Actually Getting Big Things Done is a series of guests posts on how to make things happen from those who know how to… well… actually get big things done. Today’s post comes from Erin Feldman whose blog, adorable drawings and recent ebook, Write Right continue to inform and delight.
I’m sometimes asked how I get things done even though I struggle with perfectionism. I actually write about perfectionism on a semi-regular basis, but I don’t know that I spend a lot of time writing about how I push past or against the perfectionism in order to accomplish things. I do, however, think about it from time to time.
Does that lack of writing mean I have no method or secret to overcoming my perfectionism? I don’t think so. I think it’s more that I haven’t dedicated myself to recording the steps and processes I use. I’ve also learned that what works at one stage of my life doesn’t always work at another one, a harsh reality for a perfectionist. Perfectionists like order and rules and tidiness. They want to be certain of the desired outcome before making the attempt to achieve that outcome. They want to be in control. Control and order and tidiness are at odds with the creative life; they are at odds with life in general. How, then, do I get things done? How do I take control of my perfectionism rather than let it control me?
- Accept “perfect” does not exist. Even on my best writing or drawing days, my work is never going to be perfect. While I must and should aim for that mark, I also have to accept that I’m not perfect and neither is my work.
- Accept failure as a reality. Failure is necessary to growth. If I’m not failing, I’m not trying. If I’m not trying, I’m not doing what I’m meant to do. Which is worse? Failure or not doing what I’m meant to do?
- Set deadlines. Part of this is the controlling nature of perfectionism; part of it is my combative strategy. If I set deadlines for projects, I have to meet them in order to move onto the next project’s deadline.
- Break projects into their smaller components. My e-book was in the works long before I started the actual work. The work itself was compartmentalized. I set aside a weekend for the text, a few weekends for the drawings, a weekend to pull the text and images together in InDesign, and another weekend to review the e-book.
- Prioritize projects and components. Remembering I’m human plays a role in prioritizing tasks. If I stretch myself too thin, I create opportunities for my perfectionism to wreak havoc. I prioritize tasks and give them the most realistic time frames I can. I also recognize which tasks will require more time – often because of things outside my control – or will require more from me (usually the scarier ones, such as starting a video series or submitting a session idea to SXSW).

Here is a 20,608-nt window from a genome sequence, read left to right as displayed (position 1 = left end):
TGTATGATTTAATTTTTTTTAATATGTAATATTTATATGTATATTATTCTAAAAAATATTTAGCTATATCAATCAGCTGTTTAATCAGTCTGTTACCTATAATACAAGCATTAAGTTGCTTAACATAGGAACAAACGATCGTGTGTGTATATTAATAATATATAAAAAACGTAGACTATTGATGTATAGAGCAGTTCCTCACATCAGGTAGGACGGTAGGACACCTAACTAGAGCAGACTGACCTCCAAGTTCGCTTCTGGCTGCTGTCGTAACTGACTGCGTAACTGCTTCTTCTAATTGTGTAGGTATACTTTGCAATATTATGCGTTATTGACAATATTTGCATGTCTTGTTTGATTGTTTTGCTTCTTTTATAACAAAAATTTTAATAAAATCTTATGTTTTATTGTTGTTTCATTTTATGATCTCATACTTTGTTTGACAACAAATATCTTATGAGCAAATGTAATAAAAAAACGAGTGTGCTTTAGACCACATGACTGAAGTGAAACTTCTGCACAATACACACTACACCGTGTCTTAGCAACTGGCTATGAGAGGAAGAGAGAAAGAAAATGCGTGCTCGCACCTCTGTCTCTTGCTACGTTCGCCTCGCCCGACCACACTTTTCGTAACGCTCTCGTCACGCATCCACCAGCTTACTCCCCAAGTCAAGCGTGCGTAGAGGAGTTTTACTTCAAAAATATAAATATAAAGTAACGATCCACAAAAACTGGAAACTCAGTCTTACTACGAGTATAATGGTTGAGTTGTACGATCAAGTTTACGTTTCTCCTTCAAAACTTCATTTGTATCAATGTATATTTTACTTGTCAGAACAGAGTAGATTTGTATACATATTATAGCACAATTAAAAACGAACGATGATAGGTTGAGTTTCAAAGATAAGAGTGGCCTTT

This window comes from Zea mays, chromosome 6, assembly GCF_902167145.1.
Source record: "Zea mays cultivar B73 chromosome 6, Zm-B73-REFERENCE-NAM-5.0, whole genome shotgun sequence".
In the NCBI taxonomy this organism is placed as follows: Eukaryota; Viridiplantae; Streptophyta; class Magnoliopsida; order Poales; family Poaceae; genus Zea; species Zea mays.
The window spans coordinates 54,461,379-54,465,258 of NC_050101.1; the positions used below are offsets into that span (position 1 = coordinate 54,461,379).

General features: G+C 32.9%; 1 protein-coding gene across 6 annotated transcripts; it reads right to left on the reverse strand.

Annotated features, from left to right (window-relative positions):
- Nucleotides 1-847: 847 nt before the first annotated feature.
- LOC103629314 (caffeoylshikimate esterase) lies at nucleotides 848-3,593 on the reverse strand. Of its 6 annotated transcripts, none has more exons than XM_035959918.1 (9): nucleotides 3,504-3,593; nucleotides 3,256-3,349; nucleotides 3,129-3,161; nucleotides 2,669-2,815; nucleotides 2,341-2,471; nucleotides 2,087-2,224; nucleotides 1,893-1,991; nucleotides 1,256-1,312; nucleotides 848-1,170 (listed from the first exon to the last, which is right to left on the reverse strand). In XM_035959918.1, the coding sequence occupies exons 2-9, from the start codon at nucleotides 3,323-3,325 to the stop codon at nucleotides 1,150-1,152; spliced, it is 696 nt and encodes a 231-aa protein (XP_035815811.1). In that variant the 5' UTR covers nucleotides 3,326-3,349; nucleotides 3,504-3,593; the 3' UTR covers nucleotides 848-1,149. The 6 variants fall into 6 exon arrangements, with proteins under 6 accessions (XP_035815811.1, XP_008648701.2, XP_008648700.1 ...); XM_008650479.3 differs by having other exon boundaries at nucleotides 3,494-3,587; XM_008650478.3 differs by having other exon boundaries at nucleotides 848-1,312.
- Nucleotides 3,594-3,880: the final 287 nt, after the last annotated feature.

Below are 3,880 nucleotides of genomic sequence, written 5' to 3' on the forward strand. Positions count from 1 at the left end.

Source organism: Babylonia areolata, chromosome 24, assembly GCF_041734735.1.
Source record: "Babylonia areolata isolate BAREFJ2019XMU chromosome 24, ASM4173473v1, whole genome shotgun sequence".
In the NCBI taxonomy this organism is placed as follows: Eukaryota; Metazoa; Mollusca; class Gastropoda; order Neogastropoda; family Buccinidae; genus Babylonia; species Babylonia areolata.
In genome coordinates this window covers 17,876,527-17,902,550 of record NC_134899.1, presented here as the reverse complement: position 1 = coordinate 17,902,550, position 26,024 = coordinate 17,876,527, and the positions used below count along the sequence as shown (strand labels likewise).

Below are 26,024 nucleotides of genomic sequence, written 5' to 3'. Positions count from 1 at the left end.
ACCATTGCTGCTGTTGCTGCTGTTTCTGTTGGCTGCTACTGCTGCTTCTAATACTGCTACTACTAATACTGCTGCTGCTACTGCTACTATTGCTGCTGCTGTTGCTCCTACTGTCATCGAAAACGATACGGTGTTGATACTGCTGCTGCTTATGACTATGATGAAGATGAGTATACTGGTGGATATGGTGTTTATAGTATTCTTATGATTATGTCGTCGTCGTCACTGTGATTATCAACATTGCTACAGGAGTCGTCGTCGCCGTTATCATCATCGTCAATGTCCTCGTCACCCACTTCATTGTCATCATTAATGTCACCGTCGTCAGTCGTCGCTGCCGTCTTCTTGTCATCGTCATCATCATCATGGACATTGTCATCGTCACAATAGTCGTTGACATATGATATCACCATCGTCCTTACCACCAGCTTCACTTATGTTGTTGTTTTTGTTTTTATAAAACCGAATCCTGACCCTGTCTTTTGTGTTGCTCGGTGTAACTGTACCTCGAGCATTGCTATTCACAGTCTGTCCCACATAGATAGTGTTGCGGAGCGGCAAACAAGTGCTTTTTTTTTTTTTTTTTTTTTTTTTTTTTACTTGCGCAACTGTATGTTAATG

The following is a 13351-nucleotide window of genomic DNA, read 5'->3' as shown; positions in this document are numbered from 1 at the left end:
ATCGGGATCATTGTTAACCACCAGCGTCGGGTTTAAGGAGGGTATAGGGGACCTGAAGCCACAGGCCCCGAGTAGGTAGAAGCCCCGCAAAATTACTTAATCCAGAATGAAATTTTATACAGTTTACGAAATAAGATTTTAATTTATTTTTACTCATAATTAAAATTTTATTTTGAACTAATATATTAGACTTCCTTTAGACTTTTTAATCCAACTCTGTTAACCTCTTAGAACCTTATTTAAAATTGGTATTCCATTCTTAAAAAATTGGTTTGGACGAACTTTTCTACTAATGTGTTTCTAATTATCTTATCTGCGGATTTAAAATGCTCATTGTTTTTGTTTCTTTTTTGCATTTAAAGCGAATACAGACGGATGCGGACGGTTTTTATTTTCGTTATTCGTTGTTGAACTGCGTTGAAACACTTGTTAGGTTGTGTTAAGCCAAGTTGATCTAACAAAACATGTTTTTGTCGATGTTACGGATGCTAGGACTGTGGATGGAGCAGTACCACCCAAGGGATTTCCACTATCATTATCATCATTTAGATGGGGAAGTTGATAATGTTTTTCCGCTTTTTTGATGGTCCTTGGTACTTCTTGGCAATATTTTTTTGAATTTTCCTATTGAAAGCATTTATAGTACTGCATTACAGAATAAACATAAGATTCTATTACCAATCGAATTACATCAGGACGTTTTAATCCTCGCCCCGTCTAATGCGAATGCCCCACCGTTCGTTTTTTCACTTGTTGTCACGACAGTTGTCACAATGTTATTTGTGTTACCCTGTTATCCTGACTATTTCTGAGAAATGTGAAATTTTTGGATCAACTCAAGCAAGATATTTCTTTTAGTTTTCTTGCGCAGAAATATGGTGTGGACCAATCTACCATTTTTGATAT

- Document projects and time lines. I may be slightly obsessive compulsive when it comes to tracking ideas, projects, and time lines – I use paper, white boards, and Evernote – but it keeps me on track. Documentation helps to combat the perfectionism that says I’m not working hard enough or not accomplishing enough quickly enough.
- Don’t look back. By the time I finish one project, I’m already preparing to move onto the next one and am setting up the steps necessary to accomplishing it. Continual movement prevents some of the obsession over whether a project is “perfect.”
- Extend grace. This is an area I continually address. My natural tendency is to devolve into a cycle of negative self-talk when I don’t meet my perfectionism’s standards.
While all those steps play a part in my ability to get things done, perhaps the real answer is that I don’t give myself any excuses. My perfectionism is not an excuse for not creating. My battle with perfectionism is not an excuse, either. I think Rumi, a Persian Muslim poet, expresses my understanding of what it means to create despite everything, including my perfectionism:
Dance, when you’re broken open. Dance, if you’ve torn the bandage off. Dance in the middle of the fighting. Dance in your blood. Dance, when you’re perfectly free.
Thus, I create when I feel like a failure. I create when I am hurt. I create when I’m fighting my perfectionism. I create when I am free. I keep creating because, at some point, I will be “perfectly free” if I only can get past myself with all my own issues and my perfectionism with its loud, accusatory voice.